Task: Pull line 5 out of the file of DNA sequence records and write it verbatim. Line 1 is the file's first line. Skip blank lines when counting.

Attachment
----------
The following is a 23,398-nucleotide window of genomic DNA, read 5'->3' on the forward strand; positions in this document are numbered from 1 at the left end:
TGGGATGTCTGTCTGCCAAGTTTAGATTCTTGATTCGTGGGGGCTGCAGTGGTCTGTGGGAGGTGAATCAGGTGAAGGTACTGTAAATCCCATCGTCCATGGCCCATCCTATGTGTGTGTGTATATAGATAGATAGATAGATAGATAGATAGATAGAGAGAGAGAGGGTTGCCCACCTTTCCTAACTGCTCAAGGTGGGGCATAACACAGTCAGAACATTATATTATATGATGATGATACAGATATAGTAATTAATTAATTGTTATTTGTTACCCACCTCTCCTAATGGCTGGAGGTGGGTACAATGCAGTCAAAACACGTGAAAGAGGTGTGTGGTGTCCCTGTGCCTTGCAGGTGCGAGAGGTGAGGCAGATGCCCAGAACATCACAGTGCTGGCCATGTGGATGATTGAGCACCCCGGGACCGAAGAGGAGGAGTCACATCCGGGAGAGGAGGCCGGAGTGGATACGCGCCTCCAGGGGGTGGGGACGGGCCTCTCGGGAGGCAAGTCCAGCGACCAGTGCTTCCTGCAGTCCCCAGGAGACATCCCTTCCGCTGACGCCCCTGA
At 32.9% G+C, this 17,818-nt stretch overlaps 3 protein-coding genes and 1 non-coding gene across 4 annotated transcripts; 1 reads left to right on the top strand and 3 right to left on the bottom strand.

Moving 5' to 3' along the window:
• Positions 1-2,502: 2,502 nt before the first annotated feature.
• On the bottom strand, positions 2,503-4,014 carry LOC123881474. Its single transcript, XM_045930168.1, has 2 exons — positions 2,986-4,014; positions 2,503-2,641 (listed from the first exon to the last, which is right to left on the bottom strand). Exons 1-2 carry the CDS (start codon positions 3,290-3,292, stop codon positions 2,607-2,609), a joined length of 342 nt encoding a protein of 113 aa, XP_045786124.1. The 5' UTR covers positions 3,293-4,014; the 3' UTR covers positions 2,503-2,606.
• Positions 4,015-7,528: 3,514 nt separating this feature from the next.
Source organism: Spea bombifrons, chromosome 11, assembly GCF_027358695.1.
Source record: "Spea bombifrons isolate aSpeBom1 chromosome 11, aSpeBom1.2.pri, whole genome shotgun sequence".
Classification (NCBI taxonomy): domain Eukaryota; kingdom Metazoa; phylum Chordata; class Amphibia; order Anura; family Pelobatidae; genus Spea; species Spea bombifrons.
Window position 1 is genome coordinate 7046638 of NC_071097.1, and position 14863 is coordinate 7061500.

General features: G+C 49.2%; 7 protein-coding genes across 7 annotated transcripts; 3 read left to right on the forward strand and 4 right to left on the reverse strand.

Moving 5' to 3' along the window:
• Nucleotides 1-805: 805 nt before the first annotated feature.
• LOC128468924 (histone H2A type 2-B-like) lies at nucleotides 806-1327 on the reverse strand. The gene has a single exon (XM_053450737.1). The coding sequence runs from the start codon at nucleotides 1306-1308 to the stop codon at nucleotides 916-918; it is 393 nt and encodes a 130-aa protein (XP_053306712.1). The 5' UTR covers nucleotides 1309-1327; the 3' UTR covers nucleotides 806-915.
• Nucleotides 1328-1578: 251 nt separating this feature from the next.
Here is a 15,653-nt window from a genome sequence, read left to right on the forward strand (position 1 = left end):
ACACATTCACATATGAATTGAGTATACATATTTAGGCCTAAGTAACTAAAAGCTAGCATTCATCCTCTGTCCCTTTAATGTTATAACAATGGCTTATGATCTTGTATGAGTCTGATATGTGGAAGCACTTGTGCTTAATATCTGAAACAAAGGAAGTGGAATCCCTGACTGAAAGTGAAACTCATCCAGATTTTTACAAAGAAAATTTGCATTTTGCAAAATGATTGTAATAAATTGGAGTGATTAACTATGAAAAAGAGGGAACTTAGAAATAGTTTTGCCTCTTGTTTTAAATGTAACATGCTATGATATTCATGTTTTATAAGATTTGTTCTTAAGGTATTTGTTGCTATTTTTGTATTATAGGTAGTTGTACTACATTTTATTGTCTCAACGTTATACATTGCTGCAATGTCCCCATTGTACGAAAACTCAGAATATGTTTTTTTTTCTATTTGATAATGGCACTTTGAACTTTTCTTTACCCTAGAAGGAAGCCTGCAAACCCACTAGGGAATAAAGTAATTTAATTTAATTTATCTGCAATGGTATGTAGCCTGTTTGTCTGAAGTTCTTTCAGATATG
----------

• Positions 1-2,502: 2,502 nt before the first annotated feature.